Nonetheless, further experimental excursions included boxing, Roller Derby, Sesame Street Live On-Ice, the Harlem Globetrotters, the Boston Lobsters (professional tennis; owned by a young Robert Kraft) and, of course, wrestling.
Enter the impresario. . .
Vince McMahon in the mid-seventies was a young promoter and marketer. Brash and bombastic, he fused 1920s vaudeville kitsch with 1970s sports programming. The tempered alloy forged the World Wrestling Federation. McMahon was an old-school showman but foresaw the coming cable television revolution and its money-making potential. It was at the Coliseum offices that he built the fledgling professional wrestling franchise that became a multi-billion dollar enterprise (World Wrestling Entertainment). He and his wife Linda (one-time U.S. Senate candidate and now Administrator of the Small Business Administration under President Donald Trump) lived on the Cape, and he became the Coliseum’s last owner by decade’s end.
But like his predecessors, McMahon was tempted by the allure of professional hockey, notwithstanding painful evidence of the sport’s failure at the arena. He welcomed the proposition of owning the Cape Cod Buccaneers of the newly formed Atlantic Coast Hockey League in 1981. Professional hockey’s rebirth on the Cape was short lived; the team was shut down during the winter of 1982.
The concrete dungeon and its hodge-podge roster proved too small for a man with big ambitions. So with little fanfare the last event at the arena took place on June 4, 1984, a wrestling card featuring (with skillful irony) Sgt. Slaughter. Shortly thereafter, the McMahons sold the property to Christmas Tree Shops and his empire relocated to Stamford, CT. The structure was tripled in size to accommodate retail merchandise. Today, it still stands as a local warehouse for off-Cape distribution. Defeated yet defiant.
According to the blogspot “Heartpunchwrestling,” McMahon once predicted that an exhibition hockey game featuring the Boston Bruins and Buffalo Sabres in late 1979 would be the “greatest event in the building’s history.” What McMahon got wrong The Boston Globe got right. The paper wrote in May 1984 that “it was the rock stars who were the main event” throughout the Coliseum’s history. And that is true. Rock concerts left the most enduring impressions on youth of that era.
In spite of the bad sound and dreadful steam-bath heat, a who’s-who of 1970s classic rock played at the Coliseum. A sampling includes: Tom Petty, Peter Frampton, KISS, Van Halen, Marshall Tucker, Jackson Browne, Foreigner, Alice Cooper, Doobie Brothers, Aerosmith, and J. Geils Band (which held a record 10 performances).
Matt Reid remembers the sights, sounds, and scents…
Reid, proprietor of Booksmith Musicsmith in Orleans, moved to the Cape permanently in 1974 after spending vacations in South Dennis. For two summers he actually parked cars in the old dirt lot adjacent to the building and saw a number of shows, notably Emerson, Lake and Palmer. He says the atmosphere was “laid back” and “no one got in trouble.” Each concert was reminiscent, he says, of a mini Woodstock, the ’70s version of tailgating with plenty of booze and marijuana emerging from station wagons and vans, and where the attire was decidedly casual—denim, bare feet, and the occasional bikini top. Reid also recalls that local businesses and homeowners despised those events and evenings due to traffic and noise.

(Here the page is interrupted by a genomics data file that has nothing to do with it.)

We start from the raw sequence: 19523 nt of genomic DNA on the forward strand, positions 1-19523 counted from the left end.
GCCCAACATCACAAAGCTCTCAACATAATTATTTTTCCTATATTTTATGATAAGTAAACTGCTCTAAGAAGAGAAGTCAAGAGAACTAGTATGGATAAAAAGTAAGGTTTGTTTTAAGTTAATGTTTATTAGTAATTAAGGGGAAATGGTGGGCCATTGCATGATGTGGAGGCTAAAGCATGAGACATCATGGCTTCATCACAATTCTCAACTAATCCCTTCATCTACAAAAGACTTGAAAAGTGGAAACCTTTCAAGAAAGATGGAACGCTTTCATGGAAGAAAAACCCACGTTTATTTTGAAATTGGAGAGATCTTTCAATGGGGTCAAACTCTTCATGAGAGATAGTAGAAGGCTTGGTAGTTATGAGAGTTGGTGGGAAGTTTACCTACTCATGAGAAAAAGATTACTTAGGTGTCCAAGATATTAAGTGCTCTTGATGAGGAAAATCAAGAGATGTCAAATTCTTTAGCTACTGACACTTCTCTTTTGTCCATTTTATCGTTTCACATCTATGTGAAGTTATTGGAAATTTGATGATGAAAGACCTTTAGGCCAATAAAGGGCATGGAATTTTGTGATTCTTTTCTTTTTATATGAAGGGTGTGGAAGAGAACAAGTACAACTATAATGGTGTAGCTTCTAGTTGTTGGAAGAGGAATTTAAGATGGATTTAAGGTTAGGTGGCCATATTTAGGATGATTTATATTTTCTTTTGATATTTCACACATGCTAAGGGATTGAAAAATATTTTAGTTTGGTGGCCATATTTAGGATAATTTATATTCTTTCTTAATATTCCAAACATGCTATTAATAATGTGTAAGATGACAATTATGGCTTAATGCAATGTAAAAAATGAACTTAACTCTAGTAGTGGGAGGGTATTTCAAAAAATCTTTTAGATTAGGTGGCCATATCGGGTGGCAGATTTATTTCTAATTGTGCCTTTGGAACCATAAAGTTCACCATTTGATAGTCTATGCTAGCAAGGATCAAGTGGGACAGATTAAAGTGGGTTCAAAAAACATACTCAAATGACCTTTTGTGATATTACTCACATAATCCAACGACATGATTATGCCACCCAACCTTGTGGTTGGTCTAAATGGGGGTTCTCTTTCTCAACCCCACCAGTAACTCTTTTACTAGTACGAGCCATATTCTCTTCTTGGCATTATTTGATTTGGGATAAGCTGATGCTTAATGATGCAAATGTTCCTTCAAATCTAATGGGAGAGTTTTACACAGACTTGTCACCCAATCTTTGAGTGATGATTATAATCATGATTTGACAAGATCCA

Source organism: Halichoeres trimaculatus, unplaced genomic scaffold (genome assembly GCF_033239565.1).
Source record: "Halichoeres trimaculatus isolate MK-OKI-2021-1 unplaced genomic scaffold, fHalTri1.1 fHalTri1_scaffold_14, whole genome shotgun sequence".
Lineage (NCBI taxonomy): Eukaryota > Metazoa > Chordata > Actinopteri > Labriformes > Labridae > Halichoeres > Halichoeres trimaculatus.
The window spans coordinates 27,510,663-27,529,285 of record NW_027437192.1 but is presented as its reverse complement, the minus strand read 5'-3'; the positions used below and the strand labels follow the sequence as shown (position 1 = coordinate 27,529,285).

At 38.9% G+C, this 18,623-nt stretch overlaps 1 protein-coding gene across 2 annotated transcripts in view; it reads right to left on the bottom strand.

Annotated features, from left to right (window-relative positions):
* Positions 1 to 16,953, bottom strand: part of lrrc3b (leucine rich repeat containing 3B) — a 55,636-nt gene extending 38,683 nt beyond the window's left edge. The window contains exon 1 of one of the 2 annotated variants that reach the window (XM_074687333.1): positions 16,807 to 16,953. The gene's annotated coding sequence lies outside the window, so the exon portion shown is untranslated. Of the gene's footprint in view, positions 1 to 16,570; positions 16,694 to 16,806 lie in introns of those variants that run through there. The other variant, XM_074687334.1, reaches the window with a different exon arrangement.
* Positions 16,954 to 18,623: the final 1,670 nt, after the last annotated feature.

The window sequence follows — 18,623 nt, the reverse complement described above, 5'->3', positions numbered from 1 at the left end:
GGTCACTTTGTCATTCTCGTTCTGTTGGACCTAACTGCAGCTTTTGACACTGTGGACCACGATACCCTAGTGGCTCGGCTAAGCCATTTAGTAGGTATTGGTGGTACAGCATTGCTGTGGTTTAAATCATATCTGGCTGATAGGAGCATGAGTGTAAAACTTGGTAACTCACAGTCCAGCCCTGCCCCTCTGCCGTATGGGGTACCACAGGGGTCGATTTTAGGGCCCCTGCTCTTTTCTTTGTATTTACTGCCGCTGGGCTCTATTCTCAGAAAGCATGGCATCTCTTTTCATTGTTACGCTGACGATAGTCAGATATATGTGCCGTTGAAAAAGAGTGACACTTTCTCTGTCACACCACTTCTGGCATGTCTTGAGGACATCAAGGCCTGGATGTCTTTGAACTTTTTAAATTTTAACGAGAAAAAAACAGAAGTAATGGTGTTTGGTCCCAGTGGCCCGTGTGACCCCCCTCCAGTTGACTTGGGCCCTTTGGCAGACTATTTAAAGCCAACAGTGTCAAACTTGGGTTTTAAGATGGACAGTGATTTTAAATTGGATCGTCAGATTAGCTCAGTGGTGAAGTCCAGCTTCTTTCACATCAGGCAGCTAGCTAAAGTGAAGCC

Looking back in 2019, it is easier to understand why the Coliseum closed. Professional hockey’s center of gravitational pull moved west (where the New York Islanders and Edmonton Oilers dominated the league in the 1980s). Music changed, too. It went mobile (Sony Walkman) and was embraced by television (MTV). Furthermore, contemporary music acts, like the generation it entertained, went off Cape to new places like Great Woods and Harborlights Pavilion.
By the mid-1980s, live entertainment and sporting events evolved into a model of state-of-the-art production values, where bigger was better. Modern facilities were built in metropolitan hubs to accommodate such needs. Meanwhile, local demographic changes were unfavorable to the Coliseum.
While the Cape’s population was growing, it was also growing older. From 1970 to 1990 the population grew from 96,656 people to 186,605 people; it aged by 5.2 years in the same period. Simultaneously, there were concerns that rapid development on Cape Cod was unsustainable. Quite probably, then, the Coliseum would have not been permitted to expand or refurbish. Besides, it was always more grit and grime than glitz and glamour. The 1984 Sweatbox was frozen in time, a relic from a by-gone era. A remnant of short-lived revelry.
Perhaps most importantly, pop culture also radically changed. The 1970s Me Generation of self-realization and narcissism later gave way to the 1980s Generation X of self-indulgence and materialism. Ever so briefly, though, the old Coliseum bridged those stark generational and cultural divides on Cape Cod. Like the Dead’s lost sailor bridging broken dreams.
A special thank you to JoAnne Cummings Beatty, of Hyannis, James Dow, of Centerville, Todd Kennelly, of Yarmouth Port, and Bob Viamari, of Yarmouth, for their old ticket stubs, posters, photos and memories.
James P. Freeman is a financial consultant and journalist, as well as a former banker. He has frequently contributed essays to New England Diary over the years.